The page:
Their stasis in grief is certainly stylish, in their home of muted mid-tones in Desperate Housewives suburbia. And Becca’s costume variations on dull beige and prison grey might make you itch for something vulgarly fuchsia. But elegant as this aspirational couple are, their desperation is heavy and divisive, setting them off on different paths towards deliverance. With Nicole Kidman’s production company Blossom Films exec-producing, Becca’s sadness is perhaps the most prominent. And Kidman does her highly polished still-waters-run-anguished schtick very well indeed. But the heart is deceitful above all things and as Becca drops out of group, she sneaks out of the house and heads off to New York City or chases after Jason, the driver on that fateful day. Curiouser and curiouser this theme of chasing; just as Danny ran after his squirrel-chasing dog Becca runs after Jason like a white rabbit down a hole. Like the myth of Orpheus, this through-the-looking-glass grief is not only a reflection of normal life with all meaning erased, but a descent into an underworld of pain from which to return if not with their son, then at least with a pain-free memory of him.
But despite this crisp veneer of mourning, there’s a queer feel to Rabbit Hole too. Maybe it’s the virulent anti-God railing, the “sadistic prick who treats you like shit” or the elephant-in-the-room family awkwardness. But perhaps most of all, it’s in the anarchic pleasure of misbehaving. Howie’s doped-up group session is the funniest scene in the film, as he and Gaby giggle their way through another heartfelt outpouring. And when Becca reproaches a supermarket mom who won’t buy her kid candy, her bitch-slap is glorious cinematic vengeance against the conservative norm, its everyday violence oscillating wildly. And in many ways Rabbit Hole is a war movie, Howie and Becca licking each other’s wounds after each daily sortie into no-man’s land.
It’s a violence they occasionally turn on each other. In one dazzling argument – a ferocious game of who can blame themselves the most, who left the gate unlatched, who’s erasing their son. But as they sell up, with Howie finding brief solace in pot and a parking lot affair with Gaby, and Becca finding comfort in her painfully honest talks with J about guilt, comic books and parallel universes where there’s a happy version of her making cookies, for both of them there’s light and hope at the end of the rabbit hole. It’s a well signposted redemption – Becca overcoming her wounded grief-stricken pride and finally making that call to Debbie or even making a joke about drugging their for once quiet dog. And in the final coda, as they envision a future of feigned interest in others, the painful pleasure of talking about Danny and perhaps reconciliation, it’s their togetherness holding hands into the future that provides Rabbit Hole‘s most powerful resolution.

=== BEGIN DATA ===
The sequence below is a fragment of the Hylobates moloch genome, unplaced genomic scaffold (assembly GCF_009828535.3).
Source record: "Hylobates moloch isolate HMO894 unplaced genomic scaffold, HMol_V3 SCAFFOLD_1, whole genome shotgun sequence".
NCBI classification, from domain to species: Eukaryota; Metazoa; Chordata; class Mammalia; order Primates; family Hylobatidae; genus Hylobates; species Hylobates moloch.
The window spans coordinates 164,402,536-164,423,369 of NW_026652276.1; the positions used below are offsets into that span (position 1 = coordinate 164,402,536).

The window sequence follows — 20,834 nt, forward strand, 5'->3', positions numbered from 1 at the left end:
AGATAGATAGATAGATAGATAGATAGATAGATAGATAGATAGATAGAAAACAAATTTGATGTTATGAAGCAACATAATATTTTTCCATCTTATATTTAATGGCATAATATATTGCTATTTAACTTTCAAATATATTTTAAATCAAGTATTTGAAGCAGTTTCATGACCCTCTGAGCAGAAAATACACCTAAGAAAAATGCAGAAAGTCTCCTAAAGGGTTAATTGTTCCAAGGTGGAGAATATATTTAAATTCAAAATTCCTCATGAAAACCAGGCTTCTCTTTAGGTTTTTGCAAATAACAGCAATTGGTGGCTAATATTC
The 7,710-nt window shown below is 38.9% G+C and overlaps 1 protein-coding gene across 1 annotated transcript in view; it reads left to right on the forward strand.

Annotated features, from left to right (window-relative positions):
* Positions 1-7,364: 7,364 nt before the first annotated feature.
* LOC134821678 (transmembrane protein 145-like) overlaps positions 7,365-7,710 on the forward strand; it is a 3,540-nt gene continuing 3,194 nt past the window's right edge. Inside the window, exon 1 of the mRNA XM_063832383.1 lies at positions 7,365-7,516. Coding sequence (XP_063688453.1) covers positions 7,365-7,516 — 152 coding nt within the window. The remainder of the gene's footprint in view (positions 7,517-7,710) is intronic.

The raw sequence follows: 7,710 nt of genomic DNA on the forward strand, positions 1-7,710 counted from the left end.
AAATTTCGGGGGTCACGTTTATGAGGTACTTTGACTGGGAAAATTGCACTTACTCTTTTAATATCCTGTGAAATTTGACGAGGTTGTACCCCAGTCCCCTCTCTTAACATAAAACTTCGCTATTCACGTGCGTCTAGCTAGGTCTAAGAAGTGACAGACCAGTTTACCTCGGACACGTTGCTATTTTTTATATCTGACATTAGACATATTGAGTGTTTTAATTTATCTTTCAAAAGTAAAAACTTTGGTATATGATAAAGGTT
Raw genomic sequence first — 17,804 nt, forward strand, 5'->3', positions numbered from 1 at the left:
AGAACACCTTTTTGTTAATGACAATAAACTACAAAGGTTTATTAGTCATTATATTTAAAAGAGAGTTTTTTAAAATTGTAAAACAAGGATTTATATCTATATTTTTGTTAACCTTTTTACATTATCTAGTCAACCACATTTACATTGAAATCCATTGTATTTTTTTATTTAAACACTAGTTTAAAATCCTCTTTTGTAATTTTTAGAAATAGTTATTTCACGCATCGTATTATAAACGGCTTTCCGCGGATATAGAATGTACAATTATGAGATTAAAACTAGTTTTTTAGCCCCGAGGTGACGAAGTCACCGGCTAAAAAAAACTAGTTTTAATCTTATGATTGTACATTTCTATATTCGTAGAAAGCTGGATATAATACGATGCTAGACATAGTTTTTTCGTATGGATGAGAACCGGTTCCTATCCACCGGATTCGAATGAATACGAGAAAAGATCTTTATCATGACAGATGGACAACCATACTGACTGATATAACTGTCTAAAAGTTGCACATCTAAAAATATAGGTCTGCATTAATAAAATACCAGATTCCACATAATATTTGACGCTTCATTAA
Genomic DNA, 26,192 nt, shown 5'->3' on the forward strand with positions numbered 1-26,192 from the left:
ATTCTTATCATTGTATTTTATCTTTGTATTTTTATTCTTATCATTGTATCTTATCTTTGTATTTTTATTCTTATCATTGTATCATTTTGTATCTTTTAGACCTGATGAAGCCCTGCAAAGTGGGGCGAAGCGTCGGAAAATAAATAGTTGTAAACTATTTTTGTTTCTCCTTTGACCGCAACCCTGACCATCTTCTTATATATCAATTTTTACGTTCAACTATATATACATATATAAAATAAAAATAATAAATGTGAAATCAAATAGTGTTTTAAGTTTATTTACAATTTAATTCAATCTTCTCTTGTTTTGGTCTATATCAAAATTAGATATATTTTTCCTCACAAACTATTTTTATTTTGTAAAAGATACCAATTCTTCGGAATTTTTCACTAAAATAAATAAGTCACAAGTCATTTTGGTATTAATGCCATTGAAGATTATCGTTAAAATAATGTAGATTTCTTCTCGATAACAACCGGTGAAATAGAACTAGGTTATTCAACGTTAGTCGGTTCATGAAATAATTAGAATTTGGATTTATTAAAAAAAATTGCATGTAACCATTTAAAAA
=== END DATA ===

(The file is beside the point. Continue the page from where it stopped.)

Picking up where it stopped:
As Gaby says, grief changes you. But Howie and Becca have survived together. And with great performances all round, Rabbit Hole is utterly enchanting. At times it reveals its stage production origins and it may even be too well scripted, leading you by the hand round every well-lit signpost. Nevertheless Rabbit Hole is a great addition to the already fertile canon of cinematic child loss, gently riffing on its themes of grief’s glass wall of mourning and irreparable identities. But perhaps what lifts Rabbit Hole out of the ground is its anarchic humour, playfully disrespectful and shockingly cathartic. And even if this is just a temporary rabbit hole for John Cameron Mitchell, it’s a satisfying break from wonderland.
Rabbit Hole is released on 4th February 2011 in the UK